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The Gods Must Be Crazy: Coke Bottle Scene

Brilliant Metaphor In Cinema

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Here Was A Thing That Could Not Be Shared

Remember the brilliant independent movie from back in 1980, "The Gods Must Be Crazy"? It was one of the most commercially successful releases in the history of South Africa's film industry.

This is an excerpt that speaks volumes: the tribe's first encounter with a coke bottle.

An African tribe are living well off the land in the Kalahari Desert. They are satisfied and content with what the Gods provided for them. Nothing is lacking. One day, a Coca-Cola bottle is thrown out of an airplane and discovered by the head of the tribe. They believe this is a present from the Gods, "The strangest and most beautiful thing they have ever seen" and the most useful as well.

Then it all turns around.

Enjoy this genius scene and just think: if we could only see the objects around us with a tiny fraction of this level of appreciation and imagination...

--Bibi Farber

PS The following is fascinating information about the lead actor, Nᴉxau, from Wikipedia:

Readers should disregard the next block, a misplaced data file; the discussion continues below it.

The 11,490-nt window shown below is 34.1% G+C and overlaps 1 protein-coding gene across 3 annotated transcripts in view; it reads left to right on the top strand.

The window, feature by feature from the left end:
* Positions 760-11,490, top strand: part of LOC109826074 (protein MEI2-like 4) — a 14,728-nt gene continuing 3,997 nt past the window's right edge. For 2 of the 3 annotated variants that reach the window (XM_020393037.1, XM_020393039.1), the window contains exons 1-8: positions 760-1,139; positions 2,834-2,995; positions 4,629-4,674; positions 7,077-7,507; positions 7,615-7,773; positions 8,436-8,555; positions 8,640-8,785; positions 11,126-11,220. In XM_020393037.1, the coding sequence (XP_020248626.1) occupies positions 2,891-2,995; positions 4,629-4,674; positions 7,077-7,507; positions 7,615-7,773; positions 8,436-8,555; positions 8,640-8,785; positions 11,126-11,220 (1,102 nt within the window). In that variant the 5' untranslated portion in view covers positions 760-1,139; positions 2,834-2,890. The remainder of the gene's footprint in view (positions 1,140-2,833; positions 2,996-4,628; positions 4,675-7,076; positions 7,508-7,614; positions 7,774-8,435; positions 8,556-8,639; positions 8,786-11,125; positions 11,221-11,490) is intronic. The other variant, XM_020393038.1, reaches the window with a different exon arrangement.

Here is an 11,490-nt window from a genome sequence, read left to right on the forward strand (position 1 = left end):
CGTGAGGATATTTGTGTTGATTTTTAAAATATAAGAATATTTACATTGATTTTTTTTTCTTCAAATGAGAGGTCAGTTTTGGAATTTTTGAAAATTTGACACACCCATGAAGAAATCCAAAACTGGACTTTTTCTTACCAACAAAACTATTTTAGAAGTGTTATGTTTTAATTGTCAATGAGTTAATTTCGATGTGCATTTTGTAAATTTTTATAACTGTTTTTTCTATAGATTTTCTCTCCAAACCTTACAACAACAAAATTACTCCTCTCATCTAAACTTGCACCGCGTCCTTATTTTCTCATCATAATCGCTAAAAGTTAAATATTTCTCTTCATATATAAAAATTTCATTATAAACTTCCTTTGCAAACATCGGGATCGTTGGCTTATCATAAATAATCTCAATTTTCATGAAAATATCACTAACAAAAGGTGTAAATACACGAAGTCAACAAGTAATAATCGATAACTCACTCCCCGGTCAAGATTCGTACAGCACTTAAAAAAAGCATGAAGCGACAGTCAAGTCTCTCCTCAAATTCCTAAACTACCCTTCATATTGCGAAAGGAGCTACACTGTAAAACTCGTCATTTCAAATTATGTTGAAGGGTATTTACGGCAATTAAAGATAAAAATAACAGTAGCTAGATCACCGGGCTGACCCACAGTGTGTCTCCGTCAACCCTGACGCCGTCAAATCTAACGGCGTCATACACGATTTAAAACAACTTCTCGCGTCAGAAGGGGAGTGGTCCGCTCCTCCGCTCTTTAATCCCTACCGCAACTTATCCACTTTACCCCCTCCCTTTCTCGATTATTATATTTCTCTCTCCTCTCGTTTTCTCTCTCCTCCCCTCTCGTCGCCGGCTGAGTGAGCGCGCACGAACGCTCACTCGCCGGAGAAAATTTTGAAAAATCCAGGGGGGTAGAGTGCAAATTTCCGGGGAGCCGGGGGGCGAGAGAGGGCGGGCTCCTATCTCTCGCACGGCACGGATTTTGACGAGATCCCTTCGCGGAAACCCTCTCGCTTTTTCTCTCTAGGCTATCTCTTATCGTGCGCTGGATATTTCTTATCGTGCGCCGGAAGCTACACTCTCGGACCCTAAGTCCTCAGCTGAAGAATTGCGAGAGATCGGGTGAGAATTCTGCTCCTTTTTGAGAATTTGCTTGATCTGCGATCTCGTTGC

Nᴉxau was a member of the San, also known as Bushmen. He spoke Juǀʼhoan, Otjiherero and Tswana fluently, as well as some Afrikaans. He did not know his own exact age, and before his appearance in the films he had little experience of typical "modern" living: he had only ever seen three white people before being cast and was unaware of the value of paper money, allowing (according to legend) his first earnings for The Gods Must Be Crazy to literally blow away in the wind.

He earned only a few hundred dollars for his work in The Gods Must Be Crazy, but by the time of the first sequel he was educated about the purpose and value of money within the modern world and negotiated a much larger sum for the film. Regardless, he did come from a culture that did not value the material things that money could buy and consequently had never before learned money management skills although he used some of it to build a brick house with running water and electricity for his family.

In addition to The Gods Must Be Crazy, Nᴉxau starred in a series of sequels: The Gods Must Be Crazy II, Crazy Safari, Crazy Hong Kong and The Gods Must Be Funny in China. After his film career ended, he returned to Namibia, where he farmed maize, pumpkins and beans and kept several head of cattle (but no more than 20 at a time because, according to The Independent, without the complex farming systems of the "modern world," he had trouble keeping track of more). The Namibian local daily New Era stated that he simply could not count further than 20.